Purple weed strains have long intrigued cannabis lovers, and who could blame them? They offer a spectrum of visual stimulation, from deep and brooding violet to lighter shades that pirouette on the lilac end of the spectrum.
What makes weed purple?
Originally, purple strains weren't nearly as common. They were most often associated with indica varietals and presented when the plants were exposed to cool temperatures, either artificially in an indoor grow or outdoors when summer turned to fall.
Today, breeding has offered up a number of strains that will purple out regardless of temperature. While they are often indica-dominant strains, selective breeding has made purple leaves and/or buds a fixed trait in a number of popular strains that cover the hybrid and sativa divide. For many — if not most — strains, the name will call attention to the fact that it's a purple weed strain, and they are easily identified in a jar on any dispensary's shelf.
While most cannabis lovers are very well acquainted with the concept of cannabinoids, and many have come to seek out specific terpenes, purple strains open up the conversation to a newer chemical component in cannabis that is starting to get more love: flavonoids.
The magic behind the hue in a purple strain comes from the presence of anthocyanin, a flavonoid that has known antioxidant effects. You'll also find anthocyanin in a number of fruits, vegetables, flowers, and other plants, where they create some of the beautiful blues, reds, purples, and pinks we see in nature. Plants that have anthocyanins will often react to pH in their environments, which can create any number of hues on the red-blue spectrum.
Anthocyanins are being investigated for a variety of health benefits, but when it comes to obtaining it from cannabis, you'll have to stick to edibles, and even then heat processing might destroy them.
Five popular purples to try
There are lots of purple flower strains to try, but here are some crowd favorites:
Also known as Purple Hindu Kush, you might not be surprised to hear that this strain's parents are Hindu Kush and Purple Afghani. Maybe its rumored origins in the Oaksterdam district of Oakland, California, have something to do with its easygoing and relaxed experience, but of course, we can't discount its indica genetics.
If you've got any aches or pains, or need some help getting a good night's sleep, expect Purple Kush to deliver. Like other purple flower strains, Purple Kush offers up a grape and earthy experience on the aroma and flavor fronts and should get you to a pleasant state of chill.
Granddaddy Purple (GDP)
Whether you call it Grandaddy Purple, Granddaddy Purp, or GDP, this indica-dominant strain found its way onto the California scene through breeder Ken Estes in the early aughts and has since become a staple.
Typically high in the terpenes caryophyllene, pinene, and humulene, GDP is known for its potentially sedating and tension-relieving effects. Need to boost your appetite, combat chronic pain, or soothe irritated muscles? This strain might help. Plus it's known for its grape-like and spicy flavor and aroma profile.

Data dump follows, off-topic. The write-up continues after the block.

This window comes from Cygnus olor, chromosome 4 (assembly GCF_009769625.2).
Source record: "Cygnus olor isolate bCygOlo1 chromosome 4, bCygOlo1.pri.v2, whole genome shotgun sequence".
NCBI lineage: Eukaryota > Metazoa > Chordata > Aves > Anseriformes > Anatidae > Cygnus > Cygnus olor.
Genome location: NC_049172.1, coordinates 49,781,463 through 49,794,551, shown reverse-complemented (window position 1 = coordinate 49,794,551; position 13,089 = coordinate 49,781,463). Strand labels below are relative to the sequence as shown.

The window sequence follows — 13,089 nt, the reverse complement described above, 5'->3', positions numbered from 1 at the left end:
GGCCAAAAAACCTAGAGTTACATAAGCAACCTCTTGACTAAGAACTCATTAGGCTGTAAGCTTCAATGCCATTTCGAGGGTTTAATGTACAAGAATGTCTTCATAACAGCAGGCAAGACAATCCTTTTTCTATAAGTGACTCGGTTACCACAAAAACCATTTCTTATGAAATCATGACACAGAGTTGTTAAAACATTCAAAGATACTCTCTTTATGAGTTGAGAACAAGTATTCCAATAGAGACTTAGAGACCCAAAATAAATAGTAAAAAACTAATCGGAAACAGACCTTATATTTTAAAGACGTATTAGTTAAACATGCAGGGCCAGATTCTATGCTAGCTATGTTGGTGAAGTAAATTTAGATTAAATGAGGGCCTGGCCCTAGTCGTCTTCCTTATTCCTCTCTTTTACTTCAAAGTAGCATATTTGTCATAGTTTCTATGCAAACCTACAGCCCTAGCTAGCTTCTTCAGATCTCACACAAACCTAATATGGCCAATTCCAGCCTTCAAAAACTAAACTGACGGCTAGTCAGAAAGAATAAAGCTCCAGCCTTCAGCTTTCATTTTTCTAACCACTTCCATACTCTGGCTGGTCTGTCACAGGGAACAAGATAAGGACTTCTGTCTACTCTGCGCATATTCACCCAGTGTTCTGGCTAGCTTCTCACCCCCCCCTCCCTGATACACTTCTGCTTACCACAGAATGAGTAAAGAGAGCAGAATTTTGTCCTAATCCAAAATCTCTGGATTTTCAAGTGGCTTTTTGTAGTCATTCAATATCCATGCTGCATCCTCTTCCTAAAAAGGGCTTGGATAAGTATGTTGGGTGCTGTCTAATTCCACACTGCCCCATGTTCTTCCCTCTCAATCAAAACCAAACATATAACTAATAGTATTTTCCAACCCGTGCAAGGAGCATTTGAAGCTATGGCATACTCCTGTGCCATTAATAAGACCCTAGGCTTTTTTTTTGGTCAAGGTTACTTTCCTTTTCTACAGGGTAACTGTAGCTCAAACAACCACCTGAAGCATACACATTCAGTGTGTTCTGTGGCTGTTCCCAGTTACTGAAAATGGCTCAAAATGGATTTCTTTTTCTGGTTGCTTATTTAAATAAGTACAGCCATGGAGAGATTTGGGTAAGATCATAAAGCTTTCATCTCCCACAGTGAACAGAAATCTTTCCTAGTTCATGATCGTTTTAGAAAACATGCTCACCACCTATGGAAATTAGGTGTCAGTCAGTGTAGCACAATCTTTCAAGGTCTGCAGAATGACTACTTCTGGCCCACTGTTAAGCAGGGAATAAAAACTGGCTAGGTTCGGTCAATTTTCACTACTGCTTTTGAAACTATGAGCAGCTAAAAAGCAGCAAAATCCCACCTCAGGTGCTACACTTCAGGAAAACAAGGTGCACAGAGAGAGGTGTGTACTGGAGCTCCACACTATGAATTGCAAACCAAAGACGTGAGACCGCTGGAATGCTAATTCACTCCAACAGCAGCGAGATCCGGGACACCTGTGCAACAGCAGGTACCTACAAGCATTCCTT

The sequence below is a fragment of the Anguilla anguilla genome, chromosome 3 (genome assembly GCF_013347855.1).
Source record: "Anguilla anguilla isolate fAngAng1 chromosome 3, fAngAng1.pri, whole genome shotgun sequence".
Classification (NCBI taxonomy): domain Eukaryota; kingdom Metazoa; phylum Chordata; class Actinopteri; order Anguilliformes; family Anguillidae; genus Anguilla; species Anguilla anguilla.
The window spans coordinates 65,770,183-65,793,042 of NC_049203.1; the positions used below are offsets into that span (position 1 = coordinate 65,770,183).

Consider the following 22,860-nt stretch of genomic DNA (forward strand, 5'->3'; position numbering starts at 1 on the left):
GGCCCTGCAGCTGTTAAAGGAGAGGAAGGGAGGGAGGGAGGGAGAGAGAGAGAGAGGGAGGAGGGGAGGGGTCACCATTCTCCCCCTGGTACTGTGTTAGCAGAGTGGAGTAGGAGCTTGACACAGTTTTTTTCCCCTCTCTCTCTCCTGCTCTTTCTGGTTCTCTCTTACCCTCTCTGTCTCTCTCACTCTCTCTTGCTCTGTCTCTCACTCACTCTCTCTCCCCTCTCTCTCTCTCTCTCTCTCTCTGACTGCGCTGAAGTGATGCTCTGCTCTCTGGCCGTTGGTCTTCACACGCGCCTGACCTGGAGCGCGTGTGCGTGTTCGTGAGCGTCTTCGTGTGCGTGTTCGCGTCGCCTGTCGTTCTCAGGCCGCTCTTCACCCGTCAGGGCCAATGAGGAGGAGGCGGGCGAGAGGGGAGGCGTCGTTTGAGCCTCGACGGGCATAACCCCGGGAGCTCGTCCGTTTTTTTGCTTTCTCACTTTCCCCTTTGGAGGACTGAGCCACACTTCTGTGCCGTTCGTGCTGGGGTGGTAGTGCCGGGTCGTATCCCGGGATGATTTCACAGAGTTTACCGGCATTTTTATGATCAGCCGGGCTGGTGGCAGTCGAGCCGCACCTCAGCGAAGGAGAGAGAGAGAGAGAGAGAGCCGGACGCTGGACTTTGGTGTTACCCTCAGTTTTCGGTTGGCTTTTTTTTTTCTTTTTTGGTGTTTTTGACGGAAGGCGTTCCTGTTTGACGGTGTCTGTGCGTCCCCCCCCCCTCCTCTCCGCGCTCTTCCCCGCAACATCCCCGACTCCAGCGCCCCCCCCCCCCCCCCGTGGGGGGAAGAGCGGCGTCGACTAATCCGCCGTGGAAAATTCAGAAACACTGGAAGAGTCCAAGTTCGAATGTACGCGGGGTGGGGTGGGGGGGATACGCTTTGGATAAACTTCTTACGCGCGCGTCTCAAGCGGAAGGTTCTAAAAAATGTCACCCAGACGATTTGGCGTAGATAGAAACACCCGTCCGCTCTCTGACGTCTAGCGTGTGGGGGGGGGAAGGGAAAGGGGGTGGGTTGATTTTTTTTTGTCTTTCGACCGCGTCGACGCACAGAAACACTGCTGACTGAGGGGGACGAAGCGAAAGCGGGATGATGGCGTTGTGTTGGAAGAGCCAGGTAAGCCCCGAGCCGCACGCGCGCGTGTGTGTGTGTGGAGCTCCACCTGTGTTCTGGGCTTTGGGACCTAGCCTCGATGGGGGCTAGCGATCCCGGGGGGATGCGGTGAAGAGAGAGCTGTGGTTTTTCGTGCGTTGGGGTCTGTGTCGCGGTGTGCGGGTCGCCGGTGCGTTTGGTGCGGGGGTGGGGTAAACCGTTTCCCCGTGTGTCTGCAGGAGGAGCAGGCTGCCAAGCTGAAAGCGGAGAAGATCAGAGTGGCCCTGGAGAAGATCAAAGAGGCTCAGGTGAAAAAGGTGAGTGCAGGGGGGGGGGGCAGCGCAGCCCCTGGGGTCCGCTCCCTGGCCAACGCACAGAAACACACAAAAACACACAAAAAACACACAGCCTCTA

Find Granddaddy Purple strains
If you're a cannabis lover of a certain age, you might assume that Purple Urkle was named after the loveable nerd that never failed to entertain on the 90s sitcom Family Matters. But that loveable nerd would be Steve Urkel, and the weed strain in question is Purple Urkle. Don't worry, it's a subtle difference that could easily escape one's notice — especially if you've consumed said Urkle.
While Purple Urkle's history is clouded, it's believed to have originated in the '80s and several online sources claim its lineage began with the famed Emerald Triangle strain Mendocino Purps. Regardless of its origins, can you expect Purple Urkle to offer an earthy musk thanks to a dominance of myrcene mixed with a sweet, fruity flavor that might hint at berry or grape.
Fun fact: Jaleel White (who played Urkel) launched his own Purple Urkle-inspired brand, ItsPurpl, in 2021.
Purple Haze is a purple weed strain with a hazy history, but most agree its roots go back to the late '60s and early '70s when an audio engineer and clandestine chemist Owsley Stanley produced a batch of LSD with the same name.
Purple Haze is one of several phenotypes that came from Colombian seeds cultivated by the Haze Brothers, a duo who birthed the Original Haze family in the '70s. Purple Haze is typically a sativa-dominant strain that offers up an uplifting and euphoric experience, accented by its sweet and earthy aroma and a berry forward flavor with a hint of spice.
From the master engineers at Barney's Farm in the Netherlands, Ayahuasca Purple is a strain that also has ties to psychedelia, but rest assured, you won't experience anything like an ayahuasca journey with this chill strain.
Folks love Ayahuasca Purple, an indica-dominant cross between Master Kush and Red River Delta, for its unique flavor which offers a combination of nuttiness and tropical fruit, accented by a pungent but pleasant musk.